If you’ve been keeping up with the story so far, we had two sports cars, then we traded in one for a more practical car (kinda: it had four doors, but no power doors/windows/locks, etc.) and got burned because we gave it away for too little money.
Well, after this, we thought we were doing well. I had backed down my 401K contributions to help with the car payments, we only had that loan, and the car was running well.
At this point in our young married life, I was driving the quick five minutes home from work for lunch every day with my beautiful bride. At this time we were expecting our first child, and Virtuous Blonde was getting more sleep than normal.
On my way back, I have a left hand turn onto a busy road. I usually got a good gauge on how fast oncoming traffic was moving, and could make it into the center lane without any trouble. This day I had a problem. The car I was watching had pulled out of a bank up the road, turned into the passing lane, and used her blinker to get into the driving lane. As I watched, she left it on, so I thought she was turning into the road I was currently waiting on– and I thought she was slowing up.
I pulled out and the rest (as they say) is history. She hit the back wheel of my car which spun me around. Her air bag went off, my car was totaled. Yes, that’s the actual picture of my 1992 SC2 (which I really liked). I walked away with a cut to the forehead and some seat belt burns on my neck.
I sent an e-mail to my dad, and my wife couldn’t believe it. She rushed to the scene, and then it was off to the hospital.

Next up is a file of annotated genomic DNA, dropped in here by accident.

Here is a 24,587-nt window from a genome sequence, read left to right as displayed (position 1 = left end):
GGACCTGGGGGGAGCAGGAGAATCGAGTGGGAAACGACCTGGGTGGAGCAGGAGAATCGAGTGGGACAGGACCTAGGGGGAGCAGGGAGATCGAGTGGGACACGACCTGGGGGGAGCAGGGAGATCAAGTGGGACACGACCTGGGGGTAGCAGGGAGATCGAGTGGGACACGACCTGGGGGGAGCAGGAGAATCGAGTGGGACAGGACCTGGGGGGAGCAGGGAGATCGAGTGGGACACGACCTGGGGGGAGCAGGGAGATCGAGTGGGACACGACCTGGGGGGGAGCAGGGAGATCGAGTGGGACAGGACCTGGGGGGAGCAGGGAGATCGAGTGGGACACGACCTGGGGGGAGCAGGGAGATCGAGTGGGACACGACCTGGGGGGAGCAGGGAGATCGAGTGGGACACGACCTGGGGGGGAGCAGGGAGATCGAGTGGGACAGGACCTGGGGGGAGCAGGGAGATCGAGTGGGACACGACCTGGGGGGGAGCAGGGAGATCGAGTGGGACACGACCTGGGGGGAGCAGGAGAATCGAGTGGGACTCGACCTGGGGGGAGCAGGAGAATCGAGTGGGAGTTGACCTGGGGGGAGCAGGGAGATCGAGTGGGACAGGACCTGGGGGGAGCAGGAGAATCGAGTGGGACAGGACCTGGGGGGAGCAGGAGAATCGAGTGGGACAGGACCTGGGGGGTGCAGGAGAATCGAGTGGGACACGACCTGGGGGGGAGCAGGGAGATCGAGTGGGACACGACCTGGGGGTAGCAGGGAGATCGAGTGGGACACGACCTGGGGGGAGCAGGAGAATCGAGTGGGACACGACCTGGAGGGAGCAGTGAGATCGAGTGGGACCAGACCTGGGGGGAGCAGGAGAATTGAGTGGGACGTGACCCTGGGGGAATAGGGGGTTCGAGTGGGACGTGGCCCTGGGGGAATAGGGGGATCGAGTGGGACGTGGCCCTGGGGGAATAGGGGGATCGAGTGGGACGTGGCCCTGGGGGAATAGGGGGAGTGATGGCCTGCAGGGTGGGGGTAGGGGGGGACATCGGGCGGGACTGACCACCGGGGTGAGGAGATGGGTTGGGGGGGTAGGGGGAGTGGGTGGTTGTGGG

Neither one of us was injured, but I made a mistake I wouldn’t do again today. The insurance on the vehicle came back. I had a $1,000 deductible, and I got somewhere around $3,000 for the car. I used that money to pay for some expenses that we had, so that was a blessing. But soon, I felt I needed another car.
For us, it was unnecessary. Most of the driving I did to work– so usually one car was parked somewhere. Also, I had the benefit of having my father driving by my house (which I now use for car pooling).
The point? If I looked at how much I spent on insurance for two cars and then purchasing the two cars with another auto loan, I would now say I made a stupid mistake. Yes, I have a good situation with my dad, but looking at it practically, I would do it differently:
- If I were to replace the car, I would get something I could afford with the insurance money.
- If I could, and if it were at all possible, I would go with only one car to save on insurance and the debt that I put myself in.
It’s more important to be able to pay for what you have than it is to go into debt for what may make your life more convenient right now, but sets you behind in the long run.